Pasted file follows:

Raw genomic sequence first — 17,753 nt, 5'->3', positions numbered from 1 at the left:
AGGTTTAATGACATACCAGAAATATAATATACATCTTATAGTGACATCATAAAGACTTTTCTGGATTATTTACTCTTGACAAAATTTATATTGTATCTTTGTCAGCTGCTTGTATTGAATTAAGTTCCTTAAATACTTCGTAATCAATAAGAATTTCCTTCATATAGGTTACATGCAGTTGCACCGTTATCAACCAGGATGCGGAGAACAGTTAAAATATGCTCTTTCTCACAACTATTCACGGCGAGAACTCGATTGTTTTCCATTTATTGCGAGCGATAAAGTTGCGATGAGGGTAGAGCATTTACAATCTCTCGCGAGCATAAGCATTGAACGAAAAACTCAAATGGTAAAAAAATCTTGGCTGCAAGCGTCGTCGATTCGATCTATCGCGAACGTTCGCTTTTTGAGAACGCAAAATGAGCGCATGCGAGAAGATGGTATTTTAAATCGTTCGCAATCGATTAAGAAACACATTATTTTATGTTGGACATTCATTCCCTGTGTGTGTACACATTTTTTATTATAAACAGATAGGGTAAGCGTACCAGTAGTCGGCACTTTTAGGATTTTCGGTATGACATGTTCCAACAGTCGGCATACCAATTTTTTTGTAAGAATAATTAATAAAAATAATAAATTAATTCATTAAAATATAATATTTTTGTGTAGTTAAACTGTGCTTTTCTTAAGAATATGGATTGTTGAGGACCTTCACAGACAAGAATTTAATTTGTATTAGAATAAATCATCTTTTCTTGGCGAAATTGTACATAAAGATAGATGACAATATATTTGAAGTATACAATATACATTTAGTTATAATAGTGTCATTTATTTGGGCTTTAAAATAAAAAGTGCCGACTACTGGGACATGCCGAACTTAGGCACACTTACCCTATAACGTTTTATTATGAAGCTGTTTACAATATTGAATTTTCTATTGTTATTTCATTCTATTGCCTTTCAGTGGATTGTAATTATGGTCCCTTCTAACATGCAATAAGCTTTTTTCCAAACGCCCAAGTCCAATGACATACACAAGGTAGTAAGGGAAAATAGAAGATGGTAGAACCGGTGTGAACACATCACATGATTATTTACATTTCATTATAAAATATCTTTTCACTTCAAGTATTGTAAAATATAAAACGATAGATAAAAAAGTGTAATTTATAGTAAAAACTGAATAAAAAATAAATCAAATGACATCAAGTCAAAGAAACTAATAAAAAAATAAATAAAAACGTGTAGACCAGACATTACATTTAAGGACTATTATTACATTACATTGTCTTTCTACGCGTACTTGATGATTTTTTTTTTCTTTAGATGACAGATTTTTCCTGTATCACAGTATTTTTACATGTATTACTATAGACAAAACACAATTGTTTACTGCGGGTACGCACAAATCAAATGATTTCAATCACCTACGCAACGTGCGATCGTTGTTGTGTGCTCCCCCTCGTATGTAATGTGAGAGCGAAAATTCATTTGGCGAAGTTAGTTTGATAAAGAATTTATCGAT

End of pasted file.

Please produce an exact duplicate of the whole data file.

Raw genomic sequence first — 17,753 nt, 5'->3', positions numbered from 1 at the left:
AGGTTTAATGACATACCAGAAATATAATATACATCTTATAGTGACATCATAAAGACTTTTCTGGATTATTTACTCTTGACAAAATTTATATTGTATCTTTGTCAGCTGCTTGTATTGAATTAAGTTCCTTAAATACTTCGTAATCAATAAGAATTTCCTTCATATAGGTTACATGCAGTTGCACCGTTATCAACCAGGATGCGGAGAACAGTTAAAATATGCTCTTTCTCACAACTATTCACGGCGAGAACTCGATTGTTTTCCATTTATTGCGAGCGATAAAGTTGCGATGAGGGTAGAGCATTTACAATCTCTCGCGAGCATAAGCATTGAACGAAAAACTCAAATGGTAAAAAAATCTTGGCTGCAAGCGTCGTCGATTCGATCTATCGCGAACGTTCGCTTTTTGAGAACGCAAAATGAGCGCATGCGAGAAGATGGTATTTTAAATCGTTCGCAATCGATTAAGAAACACATTATTTTATGTTGGACATTCATTCCCTGTGTGTGTACACATTTTTTATTATAAACAGATAGGGTAAGCGTACCAGTAGTCGGCACTTTTAGGATTTTCGGTATGACATGTTCCAACAGTCGGCATACCAATTTTTTTGTAAGAATAATTAATAAAAATAATAAATTAATTCATTAAAATATAATATTTTTGTGTAGTTAAACTGTGCTTTTCTTAAGAATATGGATTGTTGAGGACCTTCACAGACAAGAATTTAATTTGTATTAGAATAAATCATCTTTTCTTGGCGAAATTGTACATAAAGATAGATGACAATATATTTGAAGTATACAATATACATTTAGTTATAATAGTGTCATTTATTTGGGCTTTAAAATAAAAAGTGCCGACTACTGGGACATGCCGAACTTAGGCACACTTACCCTATAACGTTTTATTATGAAGCTGTTTACAATATTGAATTTTCTATTGTTATTTCATTCTATTGCCTTTCAGTGGATTGTAATTATGGTCCCTTCTAACATGCAATAAGCTTTTTTCCAAACGCCCAAGTCCAATGACATACACAAGGTAGTAAGGGAAAATAGAAGATGGTAGAACCGGTGTGAACACATCACATGATTATTTACATTTCATTATAAAATATCTTTTCACTTCAAGTATTGTAAAATATAAAACGATAGATAAAAAAGTGTAATTTATAGTAAAAACTGAATAAAAAATAAATCAAATGACATCAAGTCAAAGAAACTAATAAAAAAATAAATAAAAACGTGTAGACCAGACATTACATTTAAGGACTATTATTACATTACATTGTCTTTCTACGCGTACTTGATGATTTTTTTTTTCTTTAGATGACAGATTTTTCCTGTATCACAGTATTTTTACATGTATTACTATAGACAAAACACAATTGTTTACTGCGGGTACGCACAAATCAAATGATTTCAATCACCTACGCAACGTGCGATCGTTGTTGTGTGCTCCCCCTCGTATGTAATGTGAGAGCGAAAATTCATTTGGCGAAGTTAGTTTGATAAAGAATTTATCGAT